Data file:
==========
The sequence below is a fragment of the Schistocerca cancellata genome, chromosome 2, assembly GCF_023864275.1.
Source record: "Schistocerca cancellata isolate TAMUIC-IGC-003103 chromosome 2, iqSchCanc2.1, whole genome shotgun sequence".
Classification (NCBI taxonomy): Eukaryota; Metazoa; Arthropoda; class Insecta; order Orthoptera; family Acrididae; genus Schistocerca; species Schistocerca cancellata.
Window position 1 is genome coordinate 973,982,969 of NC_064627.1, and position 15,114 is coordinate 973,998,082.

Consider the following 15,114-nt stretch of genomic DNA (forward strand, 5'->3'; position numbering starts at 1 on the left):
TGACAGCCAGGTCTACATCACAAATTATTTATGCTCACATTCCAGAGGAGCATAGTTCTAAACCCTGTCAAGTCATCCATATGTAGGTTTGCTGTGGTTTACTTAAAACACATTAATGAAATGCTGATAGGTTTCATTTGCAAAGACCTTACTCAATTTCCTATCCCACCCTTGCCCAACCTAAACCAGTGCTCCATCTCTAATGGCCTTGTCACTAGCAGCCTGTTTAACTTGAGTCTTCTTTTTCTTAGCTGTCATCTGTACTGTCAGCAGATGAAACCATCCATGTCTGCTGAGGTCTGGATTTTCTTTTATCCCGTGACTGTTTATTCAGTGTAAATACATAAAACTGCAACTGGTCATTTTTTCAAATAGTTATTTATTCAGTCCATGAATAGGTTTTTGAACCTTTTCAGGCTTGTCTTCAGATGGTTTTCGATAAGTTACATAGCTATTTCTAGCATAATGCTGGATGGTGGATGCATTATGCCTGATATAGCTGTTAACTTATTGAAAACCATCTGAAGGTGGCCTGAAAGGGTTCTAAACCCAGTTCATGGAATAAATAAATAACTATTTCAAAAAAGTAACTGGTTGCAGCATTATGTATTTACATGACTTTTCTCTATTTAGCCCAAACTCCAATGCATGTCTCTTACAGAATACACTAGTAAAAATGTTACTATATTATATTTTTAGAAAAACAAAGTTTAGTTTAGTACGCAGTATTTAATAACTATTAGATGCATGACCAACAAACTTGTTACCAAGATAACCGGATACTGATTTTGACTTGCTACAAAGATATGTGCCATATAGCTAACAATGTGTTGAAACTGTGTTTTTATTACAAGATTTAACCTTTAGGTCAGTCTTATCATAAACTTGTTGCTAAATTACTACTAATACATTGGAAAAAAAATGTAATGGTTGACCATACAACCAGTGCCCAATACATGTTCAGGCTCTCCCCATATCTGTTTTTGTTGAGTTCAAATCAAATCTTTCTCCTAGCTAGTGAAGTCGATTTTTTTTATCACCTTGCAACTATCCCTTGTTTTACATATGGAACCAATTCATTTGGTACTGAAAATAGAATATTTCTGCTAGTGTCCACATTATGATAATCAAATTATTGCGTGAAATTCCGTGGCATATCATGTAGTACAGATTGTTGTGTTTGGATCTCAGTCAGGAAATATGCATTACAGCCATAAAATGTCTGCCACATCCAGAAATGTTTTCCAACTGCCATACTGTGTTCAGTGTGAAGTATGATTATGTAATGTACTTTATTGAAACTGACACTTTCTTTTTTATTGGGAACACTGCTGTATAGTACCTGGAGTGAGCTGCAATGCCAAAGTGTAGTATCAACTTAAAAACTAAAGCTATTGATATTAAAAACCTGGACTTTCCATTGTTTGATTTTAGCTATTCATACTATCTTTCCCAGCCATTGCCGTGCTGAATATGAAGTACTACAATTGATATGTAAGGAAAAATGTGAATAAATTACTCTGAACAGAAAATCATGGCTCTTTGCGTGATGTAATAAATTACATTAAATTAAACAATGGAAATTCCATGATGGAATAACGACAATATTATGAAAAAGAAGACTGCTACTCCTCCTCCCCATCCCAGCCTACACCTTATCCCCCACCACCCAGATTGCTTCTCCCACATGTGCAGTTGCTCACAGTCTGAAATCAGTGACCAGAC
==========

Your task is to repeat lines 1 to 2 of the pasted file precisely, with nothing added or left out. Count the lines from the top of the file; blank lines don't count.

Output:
The sequence below is a fragment of the Schistocerca cancellata genome, chromosome 2, assembly GCF_023864275.1.
Source record: "Schistocerca cancellata isolate TAMUIC-IGC-003103 chromosome 2, iqSchCanc2.1, whole genome shotgun sequence".